Recent decisions in New Jersey and Maine demonstrate the growing burden courts are placing on creditors and debt buyers in credit card collection actions.

In LVNV Funding, LLC v. Colvell, the New Jersey Superior Court ruled that, to win on a summary judgment motion, a party suing on a credit card account must provide the same proof that is required for a default judgment. In its decision issued on July 12, 2011, the court found that New Jersey court rules do not allow entry of summary judgment for that party without proof of the previous balance, all transactions and credits, the periodic rates, the balance on which the finance charge was computed, any other charges, the cycle closing date, and the new balance (all from the periodic statement for the last billing cycle).

The court reversed the trial court’s grant of summary judgment for the collection agency that had purchased the account at issue because the agency’s computer-generated report submitted in support of its motion had no transaction information, had no billing cycle information, and showed the periodic and annual percentage rates as zero.

Asserting the need for “strict adherence” to court rules, the Maine Supreme Court also cited insufficient evidence as the basis for its decision in Cach, LLC v. Kulas vacating the district court’s grant of summary judgment for the buyer of a credit card account.

The Cach, LLC, decision, issued on June 23, 2011, held that the affidavit of a bank officer who stated that the bank had sold the account to the debt buyer was insufficient to establish the buyer’s account ownership for purposes of summary judgment. According to the court, to establish ownership, copies of the bank’s “computerized and hard copy books and records” on which the affiant’s statement was based had to be attached to the affidavit. It also held that the amount owed on the account was not established for purposes of summary judgment by the “Debtor’s File Balance Report” prepared by the debt buyer’s attorney. Although the report showed the account balance as of a specific date and the amount of per diem interest, the court held it could not be considered for purposes of summary judgment because it was not accompanied by an affidavit supporting its authenticity or establishing that it was prepared by a person with personal knowledge of the credit card account.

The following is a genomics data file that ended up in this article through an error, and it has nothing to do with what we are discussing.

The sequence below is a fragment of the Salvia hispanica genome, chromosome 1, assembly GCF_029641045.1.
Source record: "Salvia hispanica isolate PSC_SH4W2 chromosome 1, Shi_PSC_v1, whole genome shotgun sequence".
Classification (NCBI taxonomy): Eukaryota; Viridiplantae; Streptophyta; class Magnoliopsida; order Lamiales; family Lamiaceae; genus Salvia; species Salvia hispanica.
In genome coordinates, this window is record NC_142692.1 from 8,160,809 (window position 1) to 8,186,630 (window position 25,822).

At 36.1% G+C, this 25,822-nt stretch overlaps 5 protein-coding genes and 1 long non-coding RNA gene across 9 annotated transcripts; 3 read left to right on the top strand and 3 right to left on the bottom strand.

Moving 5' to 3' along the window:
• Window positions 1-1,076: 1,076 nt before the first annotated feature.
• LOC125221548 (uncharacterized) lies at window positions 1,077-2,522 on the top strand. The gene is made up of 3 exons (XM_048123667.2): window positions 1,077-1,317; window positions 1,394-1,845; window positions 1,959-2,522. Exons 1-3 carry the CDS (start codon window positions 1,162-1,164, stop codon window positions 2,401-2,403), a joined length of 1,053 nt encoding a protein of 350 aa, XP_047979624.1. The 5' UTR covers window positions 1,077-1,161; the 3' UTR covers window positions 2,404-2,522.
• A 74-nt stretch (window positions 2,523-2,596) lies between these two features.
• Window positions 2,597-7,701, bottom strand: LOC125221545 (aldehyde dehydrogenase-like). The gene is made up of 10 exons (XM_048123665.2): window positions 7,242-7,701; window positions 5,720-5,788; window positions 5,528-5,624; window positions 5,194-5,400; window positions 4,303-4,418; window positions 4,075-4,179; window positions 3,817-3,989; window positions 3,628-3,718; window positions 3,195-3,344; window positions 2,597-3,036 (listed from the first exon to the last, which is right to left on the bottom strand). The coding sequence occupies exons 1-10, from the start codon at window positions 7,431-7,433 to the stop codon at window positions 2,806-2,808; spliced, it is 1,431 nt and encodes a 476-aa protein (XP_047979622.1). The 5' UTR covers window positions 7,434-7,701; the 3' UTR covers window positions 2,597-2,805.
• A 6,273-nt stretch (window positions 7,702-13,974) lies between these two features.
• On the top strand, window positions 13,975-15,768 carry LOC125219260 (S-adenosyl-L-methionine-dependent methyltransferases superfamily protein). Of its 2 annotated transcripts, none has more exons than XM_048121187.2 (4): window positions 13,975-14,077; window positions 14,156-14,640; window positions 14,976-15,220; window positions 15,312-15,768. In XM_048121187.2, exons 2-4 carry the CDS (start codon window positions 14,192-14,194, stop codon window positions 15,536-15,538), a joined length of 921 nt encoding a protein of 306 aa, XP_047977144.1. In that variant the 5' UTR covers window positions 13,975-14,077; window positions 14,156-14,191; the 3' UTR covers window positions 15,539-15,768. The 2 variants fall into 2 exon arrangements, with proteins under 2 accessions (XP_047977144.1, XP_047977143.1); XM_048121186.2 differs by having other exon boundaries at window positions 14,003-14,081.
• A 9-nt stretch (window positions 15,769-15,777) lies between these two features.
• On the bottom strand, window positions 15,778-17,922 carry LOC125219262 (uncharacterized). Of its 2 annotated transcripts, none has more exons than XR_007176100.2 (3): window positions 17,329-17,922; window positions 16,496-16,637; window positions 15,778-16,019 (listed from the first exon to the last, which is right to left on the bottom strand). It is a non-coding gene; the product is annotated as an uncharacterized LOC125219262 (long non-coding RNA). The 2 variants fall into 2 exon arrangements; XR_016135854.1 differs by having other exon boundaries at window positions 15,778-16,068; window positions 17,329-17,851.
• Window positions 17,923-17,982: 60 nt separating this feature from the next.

For information about the hurdles for credit card collection actions in other states, see our prior legal alert on Delaware’s new pleading and documentation requirements for credit card collection actions, which took effect on July 1, 2011, and our prior legal alert with reference to a recent Pennsylvania case addressing what evidence is admissible in such actions. In light of the efforts by federal and state regulators and plaintiffs’ lawyers to challenge foreclosures based on allegations that documentation was inadequate to establish ownership of the underlying mortgage loans, it is not surprising that credit cards and other types of loans are now receiving similar attention. Credit card issuers, other lenders, and debt buyers should review their procedures and supporting documents for collection actions to ensure that they conform completely with state laws. Ballard Spahr’s Consumer Financial Services Group has substantial experience in doing these types of reviews.

The Group is nationally recognized for its guidance in structuring and documenting new consumer financial services products, its experience with the full range of federal and state consumer credit laws throughout the country, and its skill in litigation defense and avoidance (including pioneering work in pre-dispute arbitration programs). In addition to regularly counseling clients engaged in consumer debt collection on compliance with the Fair Debt Collection Practices Act and state debt collection laws, Ballard Spahr lawyers have extensive experience in defending all manner of debt collection lawsuits. For more information, please contact group Chair Alan S. Kaplinsky, 215.864.8544 or; Vice Chair Jeremy T. Rosenblum, 215.864.8505 or; John L. Culhane, Jr., 215.864.8535 or; Barbara S. Mishkin, 215.864.8528 or; or Mark J. Furletti, 215.864.8138 or  


Copyright © 2011 by Ballard Spahr LLP.
(No claim to original U.S. government material.)


All rights reserved. No part of this publication may be reproduced, stored in a retrieval system, or transmitted in any form or by any means, including electronic, mechanical, photocopying, recording, or otherwise, without prior written permission of the author and publisher.

This alert is a periodic publication of Ballard Spahr LLP and is intended to notify recipients of new developments in the law. It should not be construed as legal advice or legal opinion on any specific facts or circumstances. The contents are intended for general informational purposes only, and you are urged to consult your own attorney concerning your situation and specific legal questions you have.